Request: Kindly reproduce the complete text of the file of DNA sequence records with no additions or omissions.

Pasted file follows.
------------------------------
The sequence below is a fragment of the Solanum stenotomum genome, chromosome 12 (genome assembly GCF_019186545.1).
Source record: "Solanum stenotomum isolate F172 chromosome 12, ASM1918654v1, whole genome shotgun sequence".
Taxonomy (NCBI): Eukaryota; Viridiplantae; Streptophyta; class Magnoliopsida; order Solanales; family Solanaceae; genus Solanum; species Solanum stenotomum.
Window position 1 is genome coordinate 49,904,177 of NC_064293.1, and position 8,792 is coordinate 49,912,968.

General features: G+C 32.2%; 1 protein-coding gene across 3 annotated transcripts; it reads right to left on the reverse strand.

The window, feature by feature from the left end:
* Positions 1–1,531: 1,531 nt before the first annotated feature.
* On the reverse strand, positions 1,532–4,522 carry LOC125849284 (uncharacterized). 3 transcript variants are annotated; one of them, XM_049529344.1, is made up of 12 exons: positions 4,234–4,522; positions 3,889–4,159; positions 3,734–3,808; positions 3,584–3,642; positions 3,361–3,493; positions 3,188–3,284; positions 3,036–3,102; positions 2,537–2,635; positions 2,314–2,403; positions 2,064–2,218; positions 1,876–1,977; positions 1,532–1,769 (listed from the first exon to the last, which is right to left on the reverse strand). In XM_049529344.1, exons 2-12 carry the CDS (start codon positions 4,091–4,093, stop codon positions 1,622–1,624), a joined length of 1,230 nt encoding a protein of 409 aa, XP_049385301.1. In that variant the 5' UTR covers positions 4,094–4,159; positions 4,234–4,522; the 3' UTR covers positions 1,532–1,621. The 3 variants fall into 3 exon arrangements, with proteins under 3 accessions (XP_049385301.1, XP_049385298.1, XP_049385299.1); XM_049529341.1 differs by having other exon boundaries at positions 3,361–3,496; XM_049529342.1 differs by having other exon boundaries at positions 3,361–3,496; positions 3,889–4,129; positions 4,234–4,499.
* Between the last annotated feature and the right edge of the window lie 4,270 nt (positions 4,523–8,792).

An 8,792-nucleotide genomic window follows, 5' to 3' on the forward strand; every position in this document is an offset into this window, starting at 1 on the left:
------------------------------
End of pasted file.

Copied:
The sequence below is a fragment of the Solanum stenotomum genome, chromosome 12 (genome assembly GCF_019186545.1).
Source record: "Solanum stenotomum isolate F172 chromosome 12, ASM1918654v1, whole genome shotgun sequence".
Taxonomy (NCBI): Eukaryota; Viridiplantae; Streptophyta; class Magnoliopsida; order Solanales; family Solanaceae; genus Solanum; species Solanum stenotomum.
Window position 1 is genome coordinate 49,904,177 of NC_064293.1, and position 8,792 is coordinate 49,912,968.

General features: G+C 32.2%; 1 protein-coding gene across 3 annotated transcripts; it reads right to left on the reverse strand.

The window, feature by feature from the left end:
* Positions 1–1,531: 1,531 nt before the first annotated feature.
* On the reverse strand, positions 1,532–4,522 carry LOC125849284 (uncharacterized). 3 transcript variants are annotated; one of them, XM_049529344.1, is made up of 12 exons: positions 4,234–4,522; positions 3,889–4,159; positions 3,734–3,808; positions 3,584–3,642; positions 3,361–3,493; positions 3,188–3,284; positions 3,036–3,102; positions 2,537–2,635; positions 2,314–2,403; positions 2,064–2,218; positions 1,876–1,977; positions 1,532–1,769 (listed from the first exon to the last, which is right to left on the reverse strand). In XM_049529344.1, exons 2-12 carry the CDS (start codon positions 4,091–4,093, stop codon positions 1,622–1,624), a joined length of 1,230 nt encoding a protein of 409 aa, XP_049385301.1. In that variant the 5' UTR covers positions 4,094–4,159; positions 4,234–4,522; the 3' UTR covers positions 1,532–1,621. The 3 variants fall into 3 exon arrangements, with proteins under 3 accessions (XP_049385301.1, XP_049385298.1, XP_049385299.1); XM_049529341.1 differs by having other exon boundaries at positions 3,361–3,496; XM_049529342.1 differs by having other exon boundaries at positions 3,361–3,496; positions 3,889–4,129; positions 4,234–4,499.
* Between the last annotated feature and the right edge of the window lie 4,270 nt (positions 4,523–8,792).

An 8,792-nucleotide genomic window follows, 5' to 3' on the forward strand; every position in this document is an offset into this window, starting at 1 on the left: